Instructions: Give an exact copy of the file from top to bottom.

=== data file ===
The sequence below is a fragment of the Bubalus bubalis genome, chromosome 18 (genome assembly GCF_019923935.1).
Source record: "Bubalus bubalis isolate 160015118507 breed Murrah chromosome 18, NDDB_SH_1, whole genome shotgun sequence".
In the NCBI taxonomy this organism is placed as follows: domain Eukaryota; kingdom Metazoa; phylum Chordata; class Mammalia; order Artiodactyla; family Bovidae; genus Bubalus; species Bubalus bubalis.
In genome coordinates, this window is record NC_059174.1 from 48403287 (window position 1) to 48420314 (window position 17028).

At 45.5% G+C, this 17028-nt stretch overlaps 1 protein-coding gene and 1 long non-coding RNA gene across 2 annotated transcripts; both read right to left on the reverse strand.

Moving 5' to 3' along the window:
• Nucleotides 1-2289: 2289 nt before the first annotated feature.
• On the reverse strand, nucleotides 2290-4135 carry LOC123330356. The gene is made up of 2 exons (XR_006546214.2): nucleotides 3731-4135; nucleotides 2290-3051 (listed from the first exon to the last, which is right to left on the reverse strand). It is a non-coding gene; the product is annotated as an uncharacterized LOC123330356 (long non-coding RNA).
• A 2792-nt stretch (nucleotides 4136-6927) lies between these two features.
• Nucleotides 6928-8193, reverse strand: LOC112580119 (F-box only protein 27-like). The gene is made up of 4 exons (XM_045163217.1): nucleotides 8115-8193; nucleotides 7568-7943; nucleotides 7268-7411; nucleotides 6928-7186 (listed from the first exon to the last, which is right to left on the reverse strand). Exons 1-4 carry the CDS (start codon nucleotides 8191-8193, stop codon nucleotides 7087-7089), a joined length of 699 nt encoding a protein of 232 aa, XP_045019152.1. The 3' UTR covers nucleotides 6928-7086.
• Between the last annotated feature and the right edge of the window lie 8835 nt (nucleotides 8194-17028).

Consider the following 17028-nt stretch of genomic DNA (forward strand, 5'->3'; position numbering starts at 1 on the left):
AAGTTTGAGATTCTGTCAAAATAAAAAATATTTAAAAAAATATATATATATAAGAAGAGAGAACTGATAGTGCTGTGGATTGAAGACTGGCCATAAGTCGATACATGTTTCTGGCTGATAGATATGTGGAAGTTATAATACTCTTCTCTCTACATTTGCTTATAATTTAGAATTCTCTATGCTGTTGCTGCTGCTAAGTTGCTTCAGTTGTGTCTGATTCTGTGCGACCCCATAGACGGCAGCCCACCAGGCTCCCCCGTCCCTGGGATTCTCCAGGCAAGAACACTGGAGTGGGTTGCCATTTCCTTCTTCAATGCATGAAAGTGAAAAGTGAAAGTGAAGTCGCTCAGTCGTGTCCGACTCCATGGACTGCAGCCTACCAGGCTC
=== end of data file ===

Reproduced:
The sequence below is a fragment of the Bubalus bubalis genome, chromosome 18 (genome assembly GCF_019923935.1).
Source record: "Bubalus bubalis isolate 160015118507 breed Murrah chromosome 18, NDDB_SH_1, whole genome shotgun sequence".
In the NCBI taxonomy this organism is placed as follows: domain Eukaryota; kingdom Metazoa; phylum Chordata; class Mammalia; order Artiodactyla; family Bovidae; genus Bubalus; species Bubalus bubalis.
In genome coordinates, this window is record NC_059174.1 from 48403287 (window position 1) to 48420314 (window position 17028).

At 45.5% G+C, this 17028-nt stretch overlaps 1 protein-coding gene and 1 long non-coding RNA gene across 2 annotated transcripts; both read right to left on the reverse strand.

Moving 5' to 3' along the window:
• Nucleotides 1-2289: 2289 nt before the first annotated feature.
• On the reverse strand, nucleotides 2290-4135 carry LOC123330356. The gene is made up of 2 exons (XR_006546214.2): nucleotides 3731-4135; nucleotides 2290-3051 (listed from the first exon to the last, which is right to left on the reverse strand). It is a non-coding gene; the product is annotated as an uncharacterized LOC123330356 (long non-coding RNA).
• A 2792-nt stretch (nucleotides 4136-6927) lies between these two features.
• Nucleotides 6928-8193, reverse strand: LOC112580119 (F-box only protein 27-like). The gene is made up of 4 exons (XM_045163217.1): nucleotides 8115-8193; nucleotides 7568-7943; nucleotides 7268-7411; nucleotides 6928-7186 (listed from the first exon to the last, which is right to left on the reverse strand). Exons 1-4 carry the CDS (start codon nucleotides 8191-8193, stop codon nucleotides 7087-7089), a joined length of 699 nt encoding a protein of 232 aa, XP_045019152.1. The 3' UTR covers nucleotides 6928-7086.
• Between the last annotated feature and the right edge of the window lie 8835 nt (nucleotides 8194-17028).

Consider the following 17028-nt stretch of genomic DNA (forward strand, 5'->3'; position numbering starts at 1 on the left):
AAGTTTGAGATTCTGTCAAAATAAAAAATATTTAAAAAAATATATATATATAAGAAGAGAGAACTGATAGTGCTGTGGATTGAAGACTGGCCATAAGTCGATACATGTTTCTGGCTGATAGATATGTGGAAGTTATAATACTCTTCTCTCTACATTTGCTTATAATTTAGAATTCTCTATGCTGTTGCTGCTGCTAAGTTGCTTCAGTTGTGTCTGATTCTGTGCGACCCCATAGACGGCAGCCCACCAGGCTCCCCCGTCCCTGGGATTCTCCAGGCAAGAACACTGGAGTGGGTTGCCATTTCCTTCTTCAATGCATGAAAGTGAAAAGTGAAAGTGAAGTCGCTCAGTCGTGTCCGACTCCATGGACTGCAGCCTACCAGGCTC